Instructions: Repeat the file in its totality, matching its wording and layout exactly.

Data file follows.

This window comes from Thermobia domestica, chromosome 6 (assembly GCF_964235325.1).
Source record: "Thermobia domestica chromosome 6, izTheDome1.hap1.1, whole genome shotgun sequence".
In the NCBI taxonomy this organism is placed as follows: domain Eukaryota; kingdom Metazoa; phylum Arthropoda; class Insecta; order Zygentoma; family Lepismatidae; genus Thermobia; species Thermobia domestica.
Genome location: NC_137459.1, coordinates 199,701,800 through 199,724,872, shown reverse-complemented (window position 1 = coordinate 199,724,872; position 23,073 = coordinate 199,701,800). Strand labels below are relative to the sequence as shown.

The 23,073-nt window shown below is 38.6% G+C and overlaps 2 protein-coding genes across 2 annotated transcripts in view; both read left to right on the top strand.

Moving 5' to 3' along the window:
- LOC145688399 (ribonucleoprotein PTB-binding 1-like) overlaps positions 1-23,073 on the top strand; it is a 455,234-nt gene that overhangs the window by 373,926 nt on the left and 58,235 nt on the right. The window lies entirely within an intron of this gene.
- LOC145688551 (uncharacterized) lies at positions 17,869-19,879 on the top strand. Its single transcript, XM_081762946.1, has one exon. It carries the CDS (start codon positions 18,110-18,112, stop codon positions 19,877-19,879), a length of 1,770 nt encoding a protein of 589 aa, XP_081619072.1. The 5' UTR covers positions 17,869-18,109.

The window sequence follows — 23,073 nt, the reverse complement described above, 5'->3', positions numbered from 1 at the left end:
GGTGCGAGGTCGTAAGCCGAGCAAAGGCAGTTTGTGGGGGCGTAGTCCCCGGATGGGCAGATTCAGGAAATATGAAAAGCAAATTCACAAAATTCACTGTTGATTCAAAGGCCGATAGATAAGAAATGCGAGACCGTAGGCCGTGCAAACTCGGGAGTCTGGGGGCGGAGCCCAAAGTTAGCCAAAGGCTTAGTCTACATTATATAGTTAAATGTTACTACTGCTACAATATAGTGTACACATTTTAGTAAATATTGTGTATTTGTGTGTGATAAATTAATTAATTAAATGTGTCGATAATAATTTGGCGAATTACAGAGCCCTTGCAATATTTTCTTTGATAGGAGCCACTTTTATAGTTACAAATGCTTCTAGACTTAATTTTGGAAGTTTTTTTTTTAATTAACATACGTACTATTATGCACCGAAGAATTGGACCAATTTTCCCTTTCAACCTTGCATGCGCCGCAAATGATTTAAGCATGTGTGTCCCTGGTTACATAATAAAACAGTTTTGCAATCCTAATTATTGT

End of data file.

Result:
This window comes from Thermobia domestica, chromosome 6 (assembly GCF_964235325.1).
Source record: "Thermobia domestica chromosome 6, izTheDome1.hap1.1, whole genome shotgun sequence".
In the NCBI taxonomy this organism is placed as follows: domain Eukaryota; kingdom Metazoa; phylum Arthropoda; class Insecta; order Zygentoma; family Lepismatidae; genus Thermobia; species Thermobia domestica.
Genome location: NC_137459.1, coordinates 199,701,800 through 199,724,872, shown reverse-complemented (window position 1 = coordinate 199,724,872; position 23,073 = coordinate 199,701,800). Strand labels below are relative to the sequence as shown.

The 23,073-nt window shown below is 38.6% G+C and overlaps 2 protein-coding genes across 2 annotated transcripts in view; both read left to right on the top strand.

Moving 5' to 3' along the window:
- LOC145688399 (ribonucleoprotein PTB-binding 1-like) overlaps positions 1-23,073 on the top strand; it is a 455,234-nt gene that overhangs the window by 373,926 nt on the left and 58,235 nt on the right. The window lies entirely within an intron of this gene.
- LOC145688551 (uncharacterized) lies at positions 17,869-19,879 on the top strand. Its single transcript, XM_081762946.1, has one exon. It carries the CDS (start codon positions 18,110-18,112, stop codon positions 19,877-19,879), a length of 1,770 nt encoding a protein of 589 aa, XP_081619072.1. The 5' UTR covers positions 17,869-18,109.

The window sequence follows — 23,073 nt, the reverse complement described above, 5'->3', positions numbered from 1 at the left end:
GGTGCGAGGTCGTAAGCCGAGCAAAGGCAGTTTGTGGGGGCGTAGTCCCCGGATGGGCAGATTCAGGAAATATGAAAAGCAAATTCACAAAATTCACTGTTGATTCAAAGGCCGATAGATAAGAAATGCGAGACCGTAGGCCGTGCAAACTCGGGAGTCTGGGGGCGGAGCCCAAAGTTAGCCAAAGGCTTAGTCTACATTATATAGTTAAATGTTACTACTGCTACAATATAGTGTACACATTTTAGTAAATATTGTGTATTTGTGTGTGATAAATTAATTAATTAAATGTGTCGATAATAATTTGGCGAATTACAGAGCCCTTGCAATATTTTCTTTGATAGGAGCCACTTTTATAGTTACAAATGCTTCTAGACTTAATTTTGGAAGTTTTTTTTTTAATTAACATACGTACTATTATGCACCGAAGAATTGGACCAATTTTCCCTTTCAACCTTGCATGCGCCGCAAATGATTTAAGCATGTGTGTCCCTGGTTACATAATAAAACAGTTTTGCAATCCTAATTATTGT